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West Nile Virus detected in Lucas County mosquito pool

The sample, collected on June 10 near Ottawa Park, was the first in the state of Ohio to test positive for the virus this year.

TOLEDO, Ohio — EDITOR'S NOTE: The attached video originally aired on May 22, 2021.

A mosquito pool from Lucas County tested positive for West Nile Virus, according to the Ohio Department of Health Monday.

The sample, collected on June 10 near Ottawa Park, was the first in the state of Ohio to test positive for the virus this year.

In response, representatives with the Toledo Area Sanitary District (TASD) said they plan to increase treatment in the area surrounding the positive pool and continue monitoring local mosquito populations.

This positive mosquito pool should not be interpreted as an all-inclusive risk indicator, sanitary district officials said. Instead, it should serve as a reminder that West Nile Virus is present, and that people should take precautions in situations where they are exposed to mosquitos.

As of Monday, there have been no locally-acquired human cases of mosquito-borne diseases reported in Lucas County during the 2021 season.

SUGGESTED PRECAUTIONS

  • To avoid mosquito bites, wear EPA-registered mosquito repellents containing DEET whenever mosquitoes are around.
  • Wear long, loose and light-colored clothing, and socks when outdoors. 
  • Mosquitoes can bite through thin clothing, so spray clothes with repellent containing DEET or another EPA-registered mosquito repellent.
  • Wear protective clothing and repellent from dusk to dawn or consider avoiding outdoor activities during these times. 
  • Mosquito proof homes by installing or repairing screens on windows and doors to keep mosquitoes from getting inside.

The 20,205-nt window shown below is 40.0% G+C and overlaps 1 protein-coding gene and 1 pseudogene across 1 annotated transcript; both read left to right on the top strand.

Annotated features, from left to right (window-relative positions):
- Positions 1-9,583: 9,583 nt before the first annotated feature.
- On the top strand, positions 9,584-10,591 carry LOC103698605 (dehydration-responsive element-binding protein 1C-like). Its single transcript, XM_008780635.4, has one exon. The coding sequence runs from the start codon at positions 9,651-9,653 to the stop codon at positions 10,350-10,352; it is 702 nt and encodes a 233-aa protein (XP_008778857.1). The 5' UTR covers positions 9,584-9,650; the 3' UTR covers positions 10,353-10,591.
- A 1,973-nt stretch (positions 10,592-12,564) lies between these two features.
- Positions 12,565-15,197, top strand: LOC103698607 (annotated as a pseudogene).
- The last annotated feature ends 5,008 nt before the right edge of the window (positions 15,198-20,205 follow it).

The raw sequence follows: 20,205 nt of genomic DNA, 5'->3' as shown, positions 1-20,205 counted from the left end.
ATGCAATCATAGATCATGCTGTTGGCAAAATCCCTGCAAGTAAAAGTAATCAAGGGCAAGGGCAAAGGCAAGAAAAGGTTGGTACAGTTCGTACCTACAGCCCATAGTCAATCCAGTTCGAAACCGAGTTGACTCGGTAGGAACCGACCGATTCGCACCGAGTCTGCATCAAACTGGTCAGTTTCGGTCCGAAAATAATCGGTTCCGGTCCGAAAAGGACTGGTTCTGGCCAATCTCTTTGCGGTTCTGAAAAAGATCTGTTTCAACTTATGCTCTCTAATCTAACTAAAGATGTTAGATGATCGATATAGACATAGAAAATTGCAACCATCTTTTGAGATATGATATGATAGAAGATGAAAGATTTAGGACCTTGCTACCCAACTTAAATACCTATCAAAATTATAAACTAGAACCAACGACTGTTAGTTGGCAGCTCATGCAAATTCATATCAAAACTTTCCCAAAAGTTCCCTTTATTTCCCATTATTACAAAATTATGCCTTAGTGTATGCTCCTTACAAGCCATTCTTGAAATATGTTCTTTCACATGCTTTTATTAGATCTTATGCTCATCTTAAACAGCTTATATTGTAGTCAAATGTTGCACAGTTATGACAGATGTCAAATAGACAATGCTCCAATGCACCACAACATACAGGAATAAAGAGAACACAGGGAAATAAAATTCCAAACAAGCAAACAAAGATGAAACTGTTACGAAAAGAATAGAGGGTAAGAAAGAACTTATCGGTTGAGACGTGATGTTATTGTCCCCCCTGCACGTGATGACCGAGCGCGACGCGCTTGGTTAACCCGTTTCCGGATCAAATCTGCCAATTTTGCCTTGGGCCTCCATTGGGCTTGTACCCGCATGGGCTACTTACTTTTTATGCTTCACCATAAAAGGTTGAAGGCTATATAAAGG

• To address mosquito breeding around the home, get rid of potential mosquito breeding sites to help prevent mosquito-borne diseases after heavy rains and flooding. 
  • To reduce mosquito breeding, empty standing water from flowerpots, gutters, buckets, pool covers, birdbaths, and other water-holding containers. If homeowners have containers that are too large to empty, products designed to control mosquito larvae, containing BTI (Bacillus thuringiensis israelensis), can be found at home improvement stores. 
  • For above ground swimming pools that are no longer going to be used, contact TASD to receive a consultation to determine if the pool can be removed at no additional cost.

WHAT THE CITY IS DOING  

As mosquito test results are received through the season, a West Nile Virus risk gauge and map will be updated on the Toledo Area Sanitary District website here. 

Sanitary district leaders said that while nuisance populations of mosquitos have been low this year, the species of concern for spreading West Nile Virus to people has had very high population numbers. In an effort to combat this mosquito, TASD employed an integrated approach of breeding source reduction, treatment of larval mosquito habitats and nighttime fogging treatments. The nighttime spray schedule can be viewed on the TASD website and it is available as a recorded message at 419-726-7891 by hitting option 2.

If you're concerned, you can also register to receive mosquito condition email updates and notifications for spray treatments being scheduled near your home through the blue “Email Notifications” bell at the bottom of the TASD website.

In addition to West Nile Virus, there are several other diseases that mosquitoes can transmit to humans, like La Crosse Encephalitis Virus, Jamestown Canyon Virus, St. Louis Encephalitis Virus, and Eastern Equine Encephalitis Virus.

For information on prevention messaging, surveillance, or for up-to-date mosquito-borne disease information, check out the Ohio Department of Health mosquito website here.

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